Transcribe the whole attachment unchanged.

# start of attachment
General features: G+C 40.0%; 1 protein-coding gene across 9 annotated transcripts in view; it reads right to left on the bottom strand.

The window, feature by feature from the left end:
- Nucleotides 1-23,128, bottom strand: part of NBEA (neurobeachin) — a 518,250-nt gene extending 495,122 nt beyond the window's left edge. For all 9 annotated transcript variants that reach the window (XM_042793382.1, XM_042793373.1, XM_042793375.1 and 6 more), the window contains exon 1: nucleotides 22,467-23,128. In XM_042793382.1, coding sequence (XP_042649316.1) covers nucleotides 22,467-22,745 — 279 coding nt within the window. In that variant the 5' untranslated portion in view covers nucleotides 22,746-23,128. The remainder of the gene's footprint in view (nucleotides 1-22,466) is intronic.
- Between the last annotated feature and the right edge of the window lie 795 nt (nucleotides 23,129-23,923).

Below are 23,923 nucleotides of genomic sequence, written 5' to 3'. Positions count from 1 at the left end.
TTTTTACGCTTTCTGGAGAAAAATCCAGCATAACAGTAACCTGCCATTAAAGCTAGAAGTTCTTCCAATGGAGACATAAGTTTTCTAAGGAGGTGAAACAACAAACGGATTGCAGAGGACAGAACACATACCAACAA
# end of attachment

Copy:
General features: G+C 40.0%; 1 protein-coding gene across 9 annotated transcripts in view; it reads right to left on the bottom strand.

The window, feature by feature from the left end:
- Nucleotides 1-23,128, bottom strand: part of NBEA (neurobeachin) — a 518,250-nt gene extending 495,122 nt beyond the window's left edge. For all 9 annotated transcript variants that reach the window (XM_042793382.1, XM_042793373.1, XM_042793375.1 and 6 more), the window contains exon 1: nucleotides 22,467-23,128. In XM_042793382.1, coding sequence (XP_042649316.1) covers nucleotides 22,467-22,745 — 279 coding nt within the window. In that variant the 5' untranslated portion in view covers nucleotides 22,746-23,128. The remainder of the gene's footprint in view (nucleotides 1-22,466) is intronic.
- Between the last annotated feature and the right edge of the window lie 795 nt (nucleotides 23,129-23,923).

Below are 23,923 nucleotides of genomic sequence, written 5' to 3'. Positions count from 1 at the left end.
TTTTTACGCTTTCTGGAGAAAAATCCAGCATAACAGTAACCTGCCATTAAAGCTAGAAGTTCTTCCAATGGAGACATAAGTTTTCTAAGGAGGTGAAACAACAAACGGATTGCAGAGGACAGAACACATACCAACAA